- Digital communications & marketing
- Fundraising ideas
- Guided Fundraising
A healthy nonprofit organization has multiple sources of funding, including individual giving, grants, public funding, and even investment revenue. Depending entirely on grants or public funding can be risky, as either could be lost without any control on the part of the nonprofit. A robust fundraising program provides needed financial security, expands your impact in the community, and grows awareness for your cause.
How do you make sure your fundraising is successful? The best way to get started is to sit down and create a strategic fundraising plan.
Why do strategic fundraising plans matter?
According to the Individual Donor Benchmark Report, the number one indicator of success is having a written fundraising plan. Fundraising plans outline the revenue sources your organization expects to receive and the amount of money you expect to earn from each of those sources.
Nonprofits with fundraising plans are more likely to be successful. Why? The act of planning—going through last year’s numbers, analyzing results, assessing your financial health, and looking for growth areas—gives you a healthy foundation to improve your programs. It keeps you focused, helps you think critically about new fundraising ideas, and ensures your activities further your mission.
Do nonprofits regularly create fundraising plans?
Bonterra (formerly Network for Good) conducted a survey of 10,000 small to mid-sized nonprofits to learn more about how they depend on fundraising plans, and the results were illuminating.
Let’s look at the survey results, starting with the first question:
Do you currently have a written, 12-month fundraising plan from which you manage revenue-generating activities to balance your budget?
This graph shows that just over 50% of nonprofits currently use fundraising plans and just under 50% don’t. This means that about half of nonprofit organizations could do more to improve the sustainability of their fundraising.
The next question dove deeper into the obstacles preventing organizations from creating fundraising plans:
If you don’t have a fundraising plan, what is the leading factor that is hindering your ability to create and implement one?
The leading factor preventing nonprofit managers from developing a written fundraising plan is a lack of time (about 50%). Then, nonprofits reported a lack of data (just under 30%), followed closely by a lack of knowledge of what makes a good fundraising plan (just over 20%).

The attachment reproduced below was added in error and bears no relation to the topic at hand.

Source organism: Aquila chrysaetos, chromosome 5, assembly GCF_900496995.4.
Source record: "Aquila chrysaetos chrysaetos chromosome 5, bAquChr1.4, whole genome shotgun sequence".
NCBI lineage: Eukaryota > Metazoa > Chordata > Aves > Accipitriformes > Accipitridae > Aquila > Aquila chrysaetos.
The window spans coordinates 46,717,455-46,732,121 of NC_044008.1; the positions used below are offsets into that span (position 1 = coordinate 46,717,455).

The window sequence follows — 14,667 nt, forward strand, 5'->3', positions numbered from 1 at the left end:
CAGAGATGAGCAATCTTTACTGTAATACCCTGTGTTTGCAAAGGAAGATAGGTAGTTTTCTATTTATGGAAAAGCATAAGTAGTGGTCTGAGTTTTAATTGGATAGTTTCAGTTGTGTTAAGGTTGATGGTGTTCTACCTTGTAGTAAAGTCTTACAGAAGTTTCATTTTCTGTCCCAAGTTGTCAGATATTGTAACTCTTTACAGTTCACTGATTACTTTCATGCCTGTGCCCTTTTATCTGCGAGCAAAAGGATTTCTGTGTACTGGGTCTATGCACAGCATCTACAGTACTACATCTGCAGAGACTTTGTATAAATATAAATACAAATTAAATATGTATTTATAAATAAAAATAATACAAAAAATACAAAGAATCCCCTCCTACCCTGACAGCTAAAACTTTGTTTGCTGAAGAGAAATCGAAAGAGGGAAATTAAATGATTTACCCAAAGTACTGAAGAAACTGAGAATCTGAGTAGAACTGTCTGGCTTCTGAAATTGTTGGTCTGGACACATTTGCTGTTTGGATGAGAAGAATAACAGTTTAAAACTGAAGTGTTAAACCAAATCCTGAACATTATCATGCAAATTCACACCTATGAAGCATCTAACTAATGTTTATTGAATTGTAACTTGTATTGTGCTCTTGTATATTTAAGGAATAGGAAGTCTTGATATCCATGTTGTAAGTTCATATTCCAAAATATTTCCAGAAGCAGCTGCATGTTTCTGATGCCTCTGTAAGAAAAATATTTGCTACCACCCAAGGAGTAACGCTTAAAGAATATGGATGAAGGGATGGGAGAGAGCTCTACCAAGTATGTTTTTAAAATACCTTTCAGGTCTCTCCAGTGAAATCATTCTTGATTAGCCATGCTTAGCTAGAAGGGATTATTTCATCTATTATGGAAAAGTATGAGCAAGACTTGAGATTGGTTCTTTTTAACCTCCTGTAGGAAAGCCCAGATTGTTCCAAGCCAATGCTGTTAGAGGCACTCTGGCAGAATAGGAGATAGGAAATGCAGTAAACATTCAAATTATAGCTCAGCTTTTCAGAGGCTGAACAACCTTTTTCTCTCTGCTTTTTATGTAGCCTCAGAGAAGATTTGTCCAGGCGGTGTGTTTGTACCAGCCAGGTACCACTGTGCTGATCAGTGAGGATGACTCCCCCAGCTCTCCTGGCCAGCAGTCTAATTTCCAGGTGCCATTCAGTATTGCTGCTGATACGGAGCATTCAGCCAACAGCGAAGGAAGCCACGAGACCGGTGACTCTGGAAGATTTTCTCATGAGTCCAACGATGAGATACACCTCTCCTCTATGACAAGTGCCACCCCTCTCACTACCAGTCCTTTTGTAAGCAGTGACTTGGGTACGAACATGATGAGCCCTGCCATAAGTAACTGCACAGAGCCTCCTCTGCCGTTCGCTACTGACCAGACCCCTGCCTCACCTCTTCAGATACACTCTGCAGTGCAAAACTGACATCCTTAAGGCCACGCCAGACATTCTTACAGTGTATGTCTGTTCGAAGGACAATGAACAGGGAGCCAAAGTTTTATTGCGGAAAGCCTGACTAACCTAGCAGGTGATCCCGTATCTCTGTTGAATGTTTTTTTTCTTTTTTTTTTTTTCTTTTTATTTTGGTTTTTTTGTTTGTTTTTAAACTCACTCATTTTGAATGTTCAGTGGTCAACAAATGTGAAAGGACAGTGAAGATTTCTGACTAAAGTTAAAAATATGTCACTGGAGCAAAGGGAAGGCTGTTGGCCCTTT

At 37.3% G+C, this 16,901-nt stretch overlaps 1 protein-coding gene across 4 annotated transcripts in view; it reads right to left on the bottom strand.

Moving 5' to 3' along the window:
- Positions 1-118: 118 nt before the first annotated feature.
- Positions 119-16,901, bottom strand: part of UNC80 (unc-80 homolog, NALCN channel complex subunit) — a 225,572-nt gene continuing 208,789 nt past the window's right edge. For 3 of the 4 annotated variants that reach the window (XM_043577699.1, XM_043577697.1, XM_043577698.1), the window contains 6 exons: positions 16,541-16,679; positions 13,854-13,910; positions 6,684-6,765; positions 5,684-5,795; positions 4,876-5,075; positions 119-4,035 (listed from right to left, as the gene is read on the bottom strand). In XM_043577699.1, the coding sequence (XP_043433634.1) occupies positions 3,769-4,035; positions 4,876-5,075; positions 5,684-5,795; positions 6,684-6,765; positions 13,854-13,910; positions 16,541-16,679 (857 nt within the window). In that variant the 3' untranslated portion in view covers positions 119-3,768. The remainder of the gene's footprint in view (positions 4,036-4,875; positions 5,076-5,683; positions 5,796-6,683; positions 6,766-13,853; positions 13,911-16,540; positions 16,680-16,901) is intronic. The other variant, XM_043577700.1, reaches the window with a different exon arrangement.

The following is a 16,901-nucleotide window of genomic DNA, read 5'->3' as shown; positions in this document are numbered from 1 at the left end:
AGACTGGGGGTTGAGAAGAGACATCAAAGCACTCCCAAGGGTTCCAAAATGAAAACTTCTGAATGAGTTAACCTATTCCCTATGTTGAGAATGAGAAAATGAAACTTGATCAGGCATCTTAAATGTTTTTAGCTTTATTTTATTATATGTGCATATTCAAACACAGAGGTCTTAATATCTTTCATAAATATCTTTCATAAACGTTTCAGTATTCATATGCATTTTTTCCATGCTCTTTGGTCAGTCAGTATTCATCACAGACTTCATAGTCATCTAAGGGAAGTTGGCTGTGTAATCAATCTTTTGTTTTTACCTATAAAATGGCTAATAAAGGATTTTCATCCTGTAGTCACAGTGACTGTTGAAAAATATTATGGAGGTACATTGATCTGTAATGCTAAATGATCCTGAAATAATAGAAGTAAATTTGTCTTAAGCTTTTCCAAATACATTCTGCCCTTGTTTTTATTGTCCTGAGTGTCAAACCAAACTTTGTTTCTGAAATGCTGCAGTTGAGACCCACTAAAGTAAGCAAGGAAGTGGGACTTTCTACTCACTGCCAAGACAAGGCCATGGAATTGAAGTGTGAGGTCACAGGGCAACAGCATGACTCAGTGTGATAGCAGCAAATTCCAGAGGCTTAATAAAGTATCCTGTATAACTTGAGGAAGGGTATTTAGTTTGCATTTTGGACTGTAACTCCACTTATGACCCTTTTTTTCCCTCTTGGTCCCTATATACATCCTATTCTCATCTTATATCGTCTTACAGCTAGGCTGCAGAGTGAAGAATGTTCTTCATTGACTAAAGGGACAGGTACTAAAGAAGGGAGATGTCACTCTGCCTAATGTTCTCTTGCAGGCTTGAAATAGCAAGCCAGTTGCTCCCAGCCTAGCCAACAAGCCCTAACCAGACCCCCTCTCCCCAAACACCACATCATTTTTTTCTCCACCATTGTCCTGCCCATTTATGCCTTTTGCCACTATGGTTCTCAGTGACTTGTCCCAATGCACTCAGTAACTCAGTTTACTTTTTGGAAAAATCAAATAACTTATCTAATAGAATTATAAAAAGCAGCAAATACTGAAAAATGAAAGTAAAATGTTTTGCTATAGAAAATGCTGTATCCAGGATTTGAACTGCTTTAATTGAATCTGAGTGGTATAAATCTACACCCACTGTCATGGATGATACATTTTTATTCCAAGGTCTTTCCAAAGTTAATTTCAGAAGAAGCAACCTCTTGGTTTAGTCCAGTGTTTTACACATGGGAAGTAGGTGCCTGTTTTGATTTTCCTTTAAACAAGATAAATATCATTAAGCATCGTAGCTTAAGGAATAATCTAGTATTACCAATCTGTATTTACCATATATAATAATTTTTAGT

If you’re one of these organizations that hasn’t yet created a fundraising plan, the first step is to carve some time into your schedule to make one. Try carving out an hour or two on your calendar. Then, dedicate that time to crafting the first version of your plan.
Of course, it takes more than just crafting a fundraising plan to ensure success—plan creation is just the beginning.
You also need to make sure your fundraising plan encompasses your ideas for your case for support, new fundraising opportunities, and how you’ll use technology such as Bonterra Donor Engagement's Guided Fundraising solution to track and build donor relationships.
Developing your sustainable fundraising plan
Sustainability depends on not spreading your fundraising revenue sources too thin. In other words, don’t put all of your eggs in one basket. Instead, focus on diversifying your revenue streams. Then, include estimates of how much revenue you expect to generate from each of those streams.
For example, some revenue sources you might include in your fundraising plan include:
- Major donors, often the greatest source of revenue for nonprofit organizations
- Grant funding, which is great for one-time projects, but difficult to rely on year after year
- Public funding, which is subject to change, so don’t rely on it too heavily
- Individual donations, the fundraising area your nonprofit has the most control over and likely relies on heavily
- Earned revenue from selling your organization’s services
- Board members, who, if prompted, can play a role in fundraising for your cause
Consider the past amount of revenue you’ve earned in each of these different categories, then develop estimates based on how much you think your organization can earn from each source this year.
Your fundraising plan should also come equipped with your case for support that you can leverage to earn new fundraising revenue from your existing and new supporters. Also, be sure to outline your ideas to attract new donors as well as your scheduled fundraising events and relationship-building activities.
Fundraise with your future in mind
While many nonprofits regard fundraising as a way to survive, it can be more than that. With effective planning processes and the right technology, your organization can start using your fundraising plan for growth. You can bolster your programs and grow your organization’s impact.